Notice when you feel your best, most confident, prolific self. Fully absorb the gratifying feelings that happen in these moments. Look for opportunities to experience successes and accomplishment. Spend a few minutes each day encoding positive feelings. This can gradually improve and change your brain structure over time allowing you to build momentum toward goal fulfillment.

2. Bring on the Love.

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Positive energy breeds positive energy. Laughter is contagious. The best therapy can be a hearty laugh with friends.  Notice your company when you are feeling your best. The more time you spend with positive people in a supportive environment, the better you will feel. Positive relationships are one of the essential elements of well-being in Positive Psychology, according to Martin Seligman. Well-being is proven to be more fulfilling than happiness. It’s comprised of positive emotion (pleasure, ecstasy, comfort, etc), engagement (in an activity or moment), positive relationships, meaning (belonging and serving something larger than yourself), and accomplishment. Spend time with those you love and cherish. Participate in meaningful activities in which you are industrious.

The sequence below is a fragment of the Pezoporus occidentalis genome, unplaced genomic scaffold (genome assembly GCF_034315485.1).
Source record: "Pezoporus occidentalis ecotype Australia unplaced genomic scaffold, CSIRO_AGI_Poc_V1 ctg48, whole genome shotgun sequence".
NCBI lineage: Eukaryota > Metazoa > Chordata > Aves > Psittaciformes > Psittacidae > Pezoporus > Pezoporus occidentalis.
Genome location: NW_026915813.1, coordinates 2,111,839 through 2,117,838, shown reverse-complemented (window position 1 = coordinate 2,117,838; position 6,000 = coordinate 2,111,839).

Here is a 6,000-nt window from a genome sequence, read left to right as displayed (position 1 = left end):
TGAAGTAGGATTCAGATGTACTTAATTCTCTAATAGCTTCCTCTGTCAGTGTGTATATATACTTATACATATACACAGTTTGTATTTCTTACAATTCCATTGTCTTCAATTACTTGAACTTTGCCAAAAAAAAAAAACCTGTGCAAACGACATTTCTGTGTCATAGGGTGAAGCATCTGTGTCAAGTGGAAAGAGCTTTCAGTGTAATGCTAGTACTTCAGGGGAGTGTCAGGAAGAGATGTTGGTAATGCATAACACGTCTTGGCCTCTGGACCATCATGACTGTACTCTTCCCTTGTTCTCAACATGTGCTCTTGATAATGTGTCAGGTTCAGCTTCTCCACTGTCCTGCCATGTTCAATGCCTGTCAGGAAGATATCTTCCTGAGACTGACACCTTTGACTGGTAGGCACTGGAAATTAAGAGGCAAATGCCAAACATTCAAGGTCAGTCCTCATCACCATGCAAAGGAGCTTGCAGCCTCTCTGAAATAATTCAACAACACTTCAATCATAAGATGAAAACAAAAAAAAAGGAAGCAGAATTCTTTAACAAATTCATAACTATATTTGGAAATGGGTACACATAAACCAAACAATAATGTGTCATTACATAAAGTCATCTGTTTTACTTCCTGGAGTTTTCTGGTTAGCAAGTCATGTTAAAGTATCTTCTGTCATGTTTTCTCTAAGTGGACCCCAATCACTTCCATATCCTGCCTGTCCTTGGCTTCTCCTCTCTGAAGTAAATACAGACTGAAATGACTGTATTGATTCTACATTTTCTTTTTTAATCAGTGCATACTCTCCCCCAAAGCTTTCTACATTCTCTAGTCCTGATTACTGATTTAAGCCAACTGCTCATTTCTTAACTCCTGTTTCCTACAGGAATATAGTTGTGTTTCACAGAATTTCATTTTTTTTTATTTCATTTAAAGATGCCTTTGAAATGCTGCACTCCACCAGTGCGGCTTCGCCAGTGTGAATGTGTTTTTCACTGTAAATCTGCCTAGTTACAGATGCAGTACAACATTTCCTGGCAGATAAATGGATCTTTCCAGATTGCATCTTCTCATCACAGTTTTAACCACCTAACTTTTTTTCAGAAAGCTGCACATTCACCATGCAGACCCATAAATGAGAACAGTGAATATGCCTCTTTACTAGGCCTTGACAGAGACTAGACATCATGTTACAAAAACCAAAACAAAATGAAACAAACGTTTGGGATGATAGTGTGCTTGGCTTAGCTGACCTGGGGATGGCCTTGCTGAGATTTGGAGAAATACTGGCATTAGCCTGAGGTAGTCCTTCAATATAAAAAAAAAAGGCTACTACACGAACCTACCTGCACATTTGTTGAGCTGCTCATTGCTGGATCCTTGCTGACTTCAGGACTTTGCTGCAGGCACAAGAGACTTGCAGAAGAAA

3.  Scared and Alone.

Certain circumstances and challenges seem overwhelming. They take us outside our familiar comfort zone or back to a previous stressful time.  They can create insecurity and threaten our self esteem. Being faced with a seemingly impossible task can stop us in our tracks. Here are a few ways to accept the challenge and assert your new empowered self!

– Jump right in! This is a method that typically results in finding that your worst fears didn’t come true …and were likely exaggerated from the start.

– Take “baby steps” toward your goal and celebrate your progress every step of the way. This will reduce your fear gradually over time with each new successful experience.

– Challenge  automatic negative thoughts by rating their validity on a scale of 1 – 100.  Chances are they are pretty unrealistic and invalid.  Replace them with rational thoughts.